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Hiding assets in a California divorce can be risky

On Behalf of | Feb 15, 2018 | Firm News, Property Division

California law requires both parties to a divorce to make a full and complete disclosure of their assets to the other party. Occasionally, one or both parties will attempt to prevent the other spouse from learning about certain assets with the intent of preventing the court from making an equal property division as required by California law. Those who attempt this gambit often fail, and they may face very serious penalties.

The California Family Code specifically addresses this situation by providing that the court has continuing jurisdiction to divide or award assets that were not included in the original proceeding. The practical impact of this law is that an ex-spouse who learns that the former spouse has concealed assets or willfully misrepresented the value of the assets can bring a motion before the court to divide the assets. The law contains a very serious penalty if the court finds that the concealment or misrepresentation was intentional.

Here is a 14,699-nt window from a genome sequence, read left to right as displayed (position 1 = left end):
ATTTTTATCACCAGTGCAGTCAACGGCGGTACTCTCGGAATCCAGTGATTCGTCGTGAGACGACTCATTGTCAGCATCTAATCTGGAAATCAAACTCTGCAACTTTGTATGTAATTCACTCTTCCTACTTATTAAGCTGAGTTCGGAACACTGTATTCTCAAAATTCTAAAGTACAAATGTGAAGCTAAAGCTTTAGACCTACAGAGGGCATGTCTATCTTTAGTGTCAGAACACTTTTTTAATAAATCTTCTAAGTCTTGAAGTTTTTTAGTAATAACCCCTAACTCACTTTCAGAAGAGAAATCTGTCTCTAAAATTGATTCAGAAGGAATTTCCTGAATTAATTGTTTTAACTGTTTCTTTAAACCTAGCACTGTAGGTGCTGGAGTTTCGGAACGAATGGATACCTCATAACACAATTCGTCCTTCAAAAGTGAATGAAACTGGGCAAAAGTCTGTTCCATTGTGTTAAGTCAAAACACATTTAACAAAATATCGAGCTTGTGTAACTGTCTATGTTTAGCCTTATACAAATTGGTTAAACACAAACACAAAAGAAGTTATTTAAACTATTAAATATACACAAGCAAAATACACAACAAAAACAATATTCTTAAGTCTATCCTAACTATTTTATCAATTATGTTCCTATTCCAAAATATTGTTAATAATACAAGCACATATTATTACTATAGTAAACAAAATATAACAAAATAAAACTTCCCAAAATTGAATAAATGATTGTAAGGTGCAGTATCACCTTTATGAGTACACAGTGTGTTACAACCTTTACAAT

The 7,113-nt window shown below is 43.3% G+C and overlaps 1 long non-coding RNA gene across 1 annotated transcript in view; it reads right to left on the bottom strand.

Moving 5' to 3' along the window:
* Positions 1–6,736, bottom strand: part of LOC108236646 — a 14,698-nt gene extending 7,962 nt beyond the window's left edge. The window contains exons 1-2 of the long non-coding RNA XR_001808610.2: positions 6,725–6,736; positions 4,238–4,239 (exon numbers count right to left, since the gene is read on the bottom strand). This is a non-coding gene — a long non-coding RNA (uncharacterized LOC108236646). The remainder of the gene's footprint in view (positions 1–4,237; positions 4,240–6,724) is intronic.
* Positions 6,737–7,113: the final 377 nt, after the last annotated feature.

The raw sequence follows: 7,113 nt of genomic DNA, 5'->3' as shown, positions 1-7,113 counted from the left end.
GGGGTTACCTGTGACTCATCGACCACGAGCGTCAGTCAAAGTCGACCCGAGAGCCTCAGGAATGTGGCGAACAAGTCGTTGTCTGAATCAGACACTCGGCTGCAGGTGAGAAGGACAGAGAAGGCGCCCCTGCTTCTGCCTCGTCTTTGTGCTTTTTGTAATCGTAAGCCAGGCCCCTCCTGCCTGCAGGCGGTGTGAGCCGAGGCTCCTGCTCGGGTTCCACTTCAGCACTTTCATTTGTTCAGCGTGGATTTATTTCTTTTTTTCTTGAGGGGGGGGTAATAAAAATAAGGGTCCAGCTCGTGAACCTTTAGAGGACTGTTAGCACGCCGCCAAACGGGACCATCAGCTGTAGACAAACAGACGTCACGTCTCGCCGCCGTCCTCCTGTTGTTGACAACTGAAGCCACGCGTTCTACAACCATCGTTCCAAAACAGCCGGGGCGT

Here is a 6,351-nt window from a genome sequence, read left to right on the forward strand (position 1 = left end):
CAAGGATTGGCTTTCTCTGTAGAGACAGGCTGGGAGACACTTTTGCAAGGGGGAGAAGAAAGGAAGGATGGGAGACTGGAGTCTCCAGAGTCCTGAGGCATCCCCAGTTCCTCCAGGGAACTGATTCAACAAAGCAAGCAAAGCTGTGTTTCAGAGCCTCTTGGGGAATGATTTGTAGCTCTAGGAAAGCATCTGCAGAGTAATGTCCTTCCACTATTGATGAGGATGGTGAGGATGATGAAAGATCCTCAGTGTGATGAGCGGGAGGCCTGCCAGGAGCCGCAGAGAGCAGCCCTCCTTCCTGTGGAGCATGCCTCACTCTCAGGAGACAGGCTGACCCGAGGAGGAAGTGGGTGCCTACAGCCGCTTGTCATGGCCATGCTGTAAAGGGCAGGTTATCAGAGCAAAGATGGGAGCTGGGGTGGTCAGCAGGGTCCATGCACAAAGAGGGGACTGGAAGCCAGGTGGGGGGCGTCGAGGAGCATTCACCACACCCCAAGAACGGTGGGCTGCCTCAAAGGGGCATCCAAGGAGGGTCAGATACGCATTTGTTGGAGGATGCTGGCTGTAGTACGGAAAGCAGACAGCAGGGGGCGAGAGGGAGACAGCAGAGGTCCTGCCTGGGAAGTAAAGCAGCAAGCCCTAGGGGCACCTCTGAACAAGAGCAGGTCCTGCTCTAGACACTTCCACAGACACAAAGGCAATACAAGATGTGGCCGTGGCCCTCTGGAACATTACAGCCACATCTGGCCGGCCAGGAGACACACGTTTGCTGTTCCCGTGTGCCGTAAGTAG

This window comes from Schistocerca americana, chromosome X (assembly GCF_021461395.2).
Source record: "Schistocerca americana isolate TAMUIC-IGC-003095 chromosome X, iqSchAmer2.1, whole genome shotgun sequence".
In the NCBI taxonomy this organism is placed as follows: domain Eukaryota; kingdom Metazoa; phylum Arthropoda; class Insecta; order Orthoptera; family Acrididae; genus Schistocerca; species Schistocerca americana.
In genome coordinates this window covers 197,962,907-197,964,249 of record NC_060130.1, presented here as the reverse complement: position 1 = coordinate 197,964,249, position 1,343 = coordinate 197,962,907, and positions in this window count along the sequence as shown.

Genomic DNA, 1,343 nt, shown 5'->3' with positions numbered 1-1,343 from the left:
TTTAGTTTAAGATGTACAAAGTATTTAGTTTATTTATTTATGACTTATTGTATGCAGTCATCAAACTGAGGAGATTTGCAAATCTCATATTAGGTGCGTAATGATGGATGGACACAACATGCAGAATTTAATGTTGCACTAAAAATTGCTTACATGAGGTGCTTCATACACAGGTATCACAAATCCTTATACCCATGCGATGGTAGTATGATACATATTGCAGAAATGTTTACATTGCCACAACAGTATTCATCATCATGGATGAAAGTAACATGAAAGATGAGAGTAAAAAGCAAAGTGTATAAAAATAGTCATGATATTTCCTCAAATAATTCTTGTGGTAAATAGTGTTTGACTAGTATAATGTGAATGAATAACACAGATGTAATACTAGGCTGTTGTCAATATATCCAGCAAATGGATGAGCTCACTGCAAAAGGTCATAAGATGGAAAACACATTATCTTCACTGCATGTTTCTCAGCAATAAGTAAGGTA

The court shall divide any such asset equally unless it finds that the interests of justice require an unequal division of the property. In other words, the court has authority to impose a penalty on the party who tried to hide assets. The penalty may include awarding the entire asset to the other spouse. For example, one spouse who owns a small corporation may have compiled a large amount of money in a retirement plan. If that spouse attempts to conceal the existence of the plan from the other spouse, the court may award 100% of the value of the plan to the other spouse.

No one should ever give in to the temptation to conceal assets in a divorce. It may happen, however, that a trusting spouse discovers, after the divorce, that the ex-spouse has succumbed to temptation and hidden assets. In such cases, the assistance of an experienced divorce lawyer may be essential in persuading the court to make a proper division of the hidden assets and to impose a proper penalty.

Source: FindLaw, “California Code, Family Code – FAM §2556,” accessed on Feb. 12, 2018